Modular green polymerization. To overcome the reproducibility problems, we applied a new green in-situ polymerization strategy for the in-situ polymerization of the degradable matrix via the condensation polymerization of caprolactone oligomers. The ε-caprolactone oligomers were synthesized through ring-opening polymerization of ε-caprolactone with glycerol as an initiator, catalyzed with methane sulfonic acid, and partially end-capped with succinic anhydride. The following oligomers were polymerized at 140°C with stannous octoate as the catalyst. The high temperature removes water molecules from the system to yield relatively high molecular weight polymers. Note that in-situ polymerization of ε-caprolactone monomers instead of oligomers is not feasible as the final polymer yield is low due to the higher evaporation rate. We screened a series of oligomers with different molecular weights and end group rations. We found that functionally balanced three-arm caprolactone oligomers with number average molecular weight of 1500 g/mol lead to the formation of thermoformable polymeric films with ~40 wt% gel (crosslinked) and ~60 wt% of polymer with an average molecular weight of ~10 000 suitable for the biocomposite matrix. For the biocomposites, wet fiber networks were solvent exchanged for acetone, and the oligomers infiltrated into the fiber networks. After infiltration, the polymerization was performed at 140°C for 14 h in the network, followed by densification (Fig. 2). As a result of this strategy, we circumvent the moisture problem and achieve a reproducible polymerization system for different fiber contents and reinforcement types.

Fig. 2 Polymerization of modular and degradable units within a pre-formed fiber network, followed by densification.

The potential of the strategy. This modular green polymerization concept allowed us to make biocomposites of very high fiber content (>50 wt%), while retaining adequate dispersion, resulting in mechanical properties significantly superior to literature equivalent materials (Fig. 3a). Achieving good dispersion at high fiber content is not feasible with regular processing techniques such as melt compounding.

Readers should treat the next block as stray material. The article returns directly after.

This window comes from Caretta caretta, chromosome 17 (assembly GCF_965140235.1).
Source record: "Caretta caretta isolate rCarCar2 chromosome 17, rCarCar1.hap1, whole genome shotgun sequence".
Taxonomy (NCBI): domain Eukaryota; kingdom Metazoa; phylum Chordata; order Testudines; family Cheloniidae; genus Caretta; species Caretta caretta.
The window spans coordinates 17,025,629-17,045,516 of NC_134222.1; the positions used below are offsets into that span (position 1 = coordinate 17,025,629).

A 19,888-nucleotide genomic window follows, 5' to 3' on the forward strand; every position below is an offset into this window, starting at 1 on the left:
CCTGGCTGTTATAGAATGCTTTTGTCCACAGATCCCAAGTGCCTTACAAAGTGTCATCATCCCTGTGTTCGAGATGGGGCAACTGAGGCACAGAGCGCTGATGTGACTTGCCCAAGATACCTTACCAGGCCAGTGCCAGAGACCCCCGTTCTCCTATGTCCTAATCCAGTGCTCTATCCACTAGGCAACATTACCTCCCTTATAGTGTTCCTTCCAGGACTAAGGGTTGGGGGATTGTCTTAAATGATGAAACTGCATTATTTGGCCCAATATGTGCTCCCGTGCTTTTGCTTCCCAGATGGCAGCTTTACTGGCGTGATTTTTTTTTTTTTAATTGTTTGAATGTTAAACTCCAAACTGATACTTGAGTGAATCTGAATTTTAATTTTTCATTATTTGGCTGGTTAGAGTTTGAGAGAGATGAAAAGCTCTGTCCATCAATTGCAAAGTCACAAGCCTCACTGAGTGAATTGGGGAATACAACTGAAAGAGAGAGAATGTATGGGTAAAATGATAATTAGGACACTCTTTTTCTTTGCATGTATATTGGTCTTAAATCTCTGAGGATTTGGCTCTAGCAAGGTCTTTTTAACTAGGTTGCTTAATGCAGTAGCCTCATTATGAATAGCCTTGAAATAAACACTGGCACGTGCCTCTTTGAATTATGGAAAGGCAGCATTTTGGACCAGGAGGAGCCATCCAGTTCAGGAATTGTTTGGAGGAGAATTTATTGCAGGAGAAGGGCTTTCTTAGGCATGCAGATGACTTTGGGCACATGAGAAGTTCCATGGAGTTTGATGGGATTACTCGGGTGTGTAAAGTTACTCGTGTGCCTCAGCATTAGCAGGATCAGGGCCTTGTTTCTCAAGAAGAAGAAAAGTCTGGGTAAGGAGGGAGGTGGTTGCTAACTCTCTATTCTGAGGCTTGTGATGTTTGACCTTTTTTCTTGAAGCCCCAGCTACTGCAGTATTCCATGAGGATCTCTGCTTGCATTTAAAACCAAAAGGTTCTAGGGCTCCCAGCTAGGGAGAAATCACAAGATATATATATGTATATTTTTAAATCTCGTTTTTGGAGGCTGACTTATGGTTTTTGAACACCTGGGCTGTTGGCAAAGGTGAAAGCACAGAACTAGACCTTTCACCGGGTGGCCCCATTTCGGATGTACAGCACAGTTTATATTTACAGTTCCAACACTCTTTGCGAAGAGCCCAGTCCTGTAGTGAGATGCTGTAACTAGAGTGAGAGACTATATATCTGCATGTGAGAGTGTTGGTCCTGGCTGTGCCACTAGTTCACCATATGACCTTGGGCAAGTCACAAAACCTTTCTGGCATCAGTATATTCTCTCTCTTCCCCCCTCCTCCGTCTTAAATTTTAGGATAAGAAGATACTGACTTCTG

Fig. 3 a) The potential to create stronger biocomposites through well-dispersed high fiber content (data related to PCL cellulose reinforced biocomposites). b) A photograph of PCL/25% wood fiber biocomposite.

This strategy also allows for a more accurate assessment of the influence of reinforcement types (fibers and fibrils) on mechanical properties, as reinforcement damage and agglomeration issues are minimized. We made a series of biocomposites with different reinforcement content using microfibrillated cellulose or wood fiber to investigate the effects of reinforcement geometry on mechanical properties. Other than mechanical properties, we showed that the formed matrix's hydrolytic degradation rate also depends upon the reinforcement geometry. Therefore, the mechanical properties, ductility, and degradation rate can be altered depending on the reinforcement. Using this method, we produced thermoformable, translucent, and high-performance polycaprolactone-based biocomposites with customizable degradation rates (Fig. 3b). In summation, this research is in the context of sustainable development of biocomposites through the development of a novel green in-situ polymerization strategy suitable for high fiber content and degradable/recyclable biocomposites. This reactive process brings minor damage to the reinforcement and allows for good dispersion, resulting in considerably higher mechanical properties than similar biocomposites. Additionally, being capable of scaling up and performing solvent-free at elevated temperatures.